for the real documents was made abruptly yester- popular Windows software, calling itself
day after Christie's was flooded with the victim of a Justice Department
e sociocco- calls from furious radio listeners from "smear campaign."
so expen- around the country who had heard a Last month, the department, accusing
se perspec- commentary about the sale on the Microsoft of forcing its Internet software
suburbs." "Tom Joyner Show," a nationally syndi- upon personal computer manufacturers
cated program claiming three million as a condition of buying Windows.
n the U.S.
am War.
ike "Old
Spangled After U.S. Summ it bigger narkets, peaceful borders at a
a special time when both countries want to
dets. Jiang visits Russia reduce the size of their armed forces,
uniforms and a counterweight against U.S. influ-
"They are BEIJING - He may have done the ence in the region.
over their hula in Hawaii on his recent visit to China needs Russia's oil and ga,
Spangled the United States, but Chinese and advanced military technology at
nts. He is President Jiang Zemin crooned cut-rate prices to remain a regional
all that it "Moscow Nights" for Russian power.
President Boris Yeltsin and danced die in
member of with Yeltsin's daughter into the early 130 floods m
Vietnam morning hours yesterday in a deliber- south rnm
hair of the ate diplomatic display: He showed the e a
Vietnam world how China aims to balance its
strategic partners without stepping on BARDERA, Somalia - Rain
embers to anyone's toes. steadily beat down on the Juba Riv
cre injured The timing of Yeltsin's three-day day into night into day, until the win
visit, following fresh on the heels of ing waterway burst its banks and flood-
e of those Jiang's summit with President ed the lush green valley in southern
re yo4," Clinton in Washington, thus is no Somalia.
)rget those accident. At least 130 people have drowned
ties." But for Yeltsin and Jiang, who since the flooding began three weeks
nce about declared that their deepening partner- ago, aid workers and local officials
veteran. ship is not intended to renew a Cold said.
re here to War-era alliance against the United Those trying to survive on dry
cadets," States, the three-day summit that ended patches of land amid the swirling

ir flag and yesterday mainly served to bolster their waters have to contend with croco-
.od to pro- own mutual interests in East Asia - diles and other creatures.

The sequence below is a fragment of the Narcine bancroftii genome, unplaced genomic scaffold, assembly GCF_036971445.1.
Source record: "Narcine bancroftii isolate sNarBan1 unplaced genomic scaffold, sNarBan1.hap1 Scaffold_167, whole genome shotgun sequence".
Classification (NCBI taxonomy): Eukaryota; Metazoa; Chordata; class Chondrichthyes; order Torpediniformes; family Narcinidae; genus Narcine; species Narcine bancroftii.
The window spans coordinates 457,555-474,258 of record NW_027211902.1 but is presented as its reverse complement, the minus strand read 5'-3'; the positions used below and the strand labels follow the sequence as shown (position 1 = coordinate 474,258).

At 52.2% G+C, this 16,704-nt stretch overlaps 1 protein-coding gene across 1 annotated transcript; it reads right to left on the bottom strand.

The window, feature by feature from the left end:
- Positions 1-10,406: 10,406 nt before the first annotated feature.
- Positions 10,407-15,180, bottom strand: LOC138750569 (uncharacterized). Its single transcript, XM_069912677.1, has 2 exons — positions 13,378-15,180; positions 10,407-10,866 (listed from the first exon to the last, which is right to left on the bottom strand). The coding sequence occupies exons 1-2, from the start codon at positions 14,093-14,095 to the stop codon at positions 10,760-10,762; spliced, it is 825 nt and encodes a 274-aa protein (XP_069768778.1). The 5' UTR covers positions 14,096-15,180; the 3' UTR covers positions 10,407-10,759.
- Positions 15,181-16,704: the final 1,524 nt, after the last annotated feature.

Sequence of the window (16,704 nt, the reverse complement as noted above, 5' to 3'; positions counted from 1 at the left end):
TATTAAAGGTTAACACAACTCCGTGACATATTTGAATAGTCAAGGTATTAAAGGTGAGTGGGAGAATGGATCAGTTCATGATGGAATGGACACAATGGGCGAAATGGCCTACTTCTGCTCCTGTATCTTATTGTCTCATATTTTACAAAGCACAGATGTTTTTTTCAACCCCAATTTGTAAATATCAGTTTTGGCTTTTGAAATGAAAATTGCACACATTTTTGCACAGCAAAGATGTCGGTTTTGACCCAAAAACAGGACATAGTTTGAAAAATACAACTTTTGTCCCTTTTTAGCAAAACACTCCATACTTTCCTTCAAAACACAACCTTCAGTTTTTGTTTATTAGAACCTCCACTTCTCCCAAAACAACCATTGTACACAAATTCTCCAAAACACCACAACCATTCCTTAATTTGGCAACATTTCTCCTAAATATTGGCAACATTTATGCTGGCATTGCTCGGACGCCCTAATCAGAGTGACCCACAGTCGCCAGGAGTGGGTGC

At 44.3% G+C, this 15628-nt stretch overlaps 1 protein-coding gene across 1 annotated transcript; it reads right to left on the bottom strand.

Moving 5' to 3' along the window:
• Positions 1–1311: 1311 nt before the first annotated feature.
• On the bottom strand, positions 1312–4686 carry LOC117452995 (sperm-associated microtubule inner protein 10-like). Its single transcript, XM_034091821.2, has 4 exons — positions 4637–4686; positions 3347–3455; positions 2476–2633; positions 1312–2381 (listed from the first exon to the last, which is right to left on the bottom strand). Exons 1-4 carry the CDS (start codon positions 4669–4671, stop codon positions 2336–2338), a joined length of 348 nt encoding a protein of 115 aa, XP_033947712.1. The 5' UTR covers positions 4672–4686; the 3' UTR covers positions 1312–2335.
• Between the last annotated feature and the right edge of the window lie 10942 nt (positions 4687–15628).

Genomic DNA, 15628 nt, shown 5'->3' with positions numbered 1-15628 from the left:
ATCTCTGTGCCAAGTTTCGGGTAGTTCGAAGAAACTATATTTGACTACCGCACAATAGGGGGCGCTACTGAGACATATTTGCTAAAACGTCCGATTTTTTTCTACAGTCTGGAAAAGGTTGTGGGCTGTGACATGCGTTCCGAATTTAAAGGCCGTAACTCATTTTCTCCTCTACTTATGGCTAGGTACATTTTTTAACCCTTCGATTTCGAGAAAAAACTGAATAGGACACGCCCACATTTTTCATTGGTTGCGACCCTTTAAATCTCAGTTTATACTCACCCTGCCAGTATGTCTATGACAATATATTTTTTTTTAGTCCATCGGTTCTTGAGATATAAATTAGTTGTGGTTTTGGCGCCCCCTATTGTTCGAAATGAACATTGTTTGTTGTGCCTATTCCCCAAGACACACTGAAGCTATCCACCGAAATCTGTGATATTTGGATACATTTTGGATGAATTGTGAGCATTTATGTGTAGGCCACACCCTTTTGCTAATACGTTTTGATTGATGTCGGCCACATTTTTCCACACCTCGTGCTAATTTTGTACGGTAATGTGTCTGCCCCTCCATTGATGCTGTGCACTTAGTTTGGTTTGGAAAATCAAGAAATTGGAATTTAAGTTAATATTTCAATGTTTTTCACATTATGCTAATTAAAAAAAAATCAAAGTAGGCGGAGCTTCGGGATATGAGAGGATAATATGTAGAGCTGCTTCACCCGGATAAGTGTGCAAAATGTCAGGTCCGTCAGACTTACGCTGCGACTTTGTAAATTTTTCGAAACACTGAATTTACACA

and highlight their differences.
er veterans For Russia, a friendly China means -- Compiled from Daily wire reports.
r will have
re pulling
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uring the
, said he
ght along- NEWS Jodi S. Cohen, Managing Editor
ive died - EDITORS' Jeff Eldridge, Laurie Mayk. Anucama Reddy. Wil Weissert
STAFF: Janet Adamy. Rely Brennan. David Bricker. Gerard Cohen-Vngnaud. Rachel Edelman. Margene Erksen. Megan Exley. Alero Fregene.
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CALENDAR Katie Plona.
War have EDITORIAL Erin Marsh, Editor
.etbeid ASSOCIATE EDITORS: Jack Schilaci. Jason Stoffer.
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EDITORS:Nicholas J Cotsonika, Aan Goldenbach. Jim Rose. Danieile Rumore.
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ARTS Bryan Lark, Jennifer Petlinski, Editors
WEEKEND. ETC EDITORS: Kristin Long. Elizabeth Lucas
SiB-EDITORS: Aaron Renniee Music i. Chistopher Tkaczyk ICampus AtsI. JoshuaCh IFim. Jessica Eaton ,Booksi. Sephani Jo leri TVNew Media.
STAFF: Colin Bartos. Sarah Beido, Neai C. Carruth. Anitna Chalam. Brian Cohen, Melanie Conen. GaDe Faun. Chrs Fea=. Laura riyer,
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Prasnant Tamaskar, Ted Watts. Michael Ziiberman.
said . PHOTO Sara Stillman, Editor
University ASSISTANT EDITORS. Margaret Myers. Warren Zinn
pus. STAFF Louis Brown, Daniel Castle, Mallory S.E. Floyd, John Kraft. Kevin Krupitmr, Kelly McKnnell. Bryan McLelian. Emily Nathan. Paul
pus.Taiari an.
very aware COPY DESK Recca Berkun, Editor
sbahi said, STAFF: Jason Hoyer, Debra Lss. Amber Melosi, Jan Woodward
vho seem ONLINE Adam Pollock, Editor
be so she STAFF: Marqunia iliev, Elizabeth Lucas.
y positive GRAPHICS Jonathan Weitz, Editor
STAFF: Alex Hogg, Michelle Mc Combs, Jordan Young.
e moderat-
ive discus- DISPLAY SALES Jennifer Kosann, Manager

Continued from Page 1.
dress the way they do," shes
Suzan Asbahi said the
campus is a pretty open cam
"Generally, people are v
and very kind," Suzan As
Unfortunately, people w
informed may not always1
said. "I guess it's a prett
atmosphere to be in"
Safwan Halabi, whose wif
ed the event, said the interact

Icy ,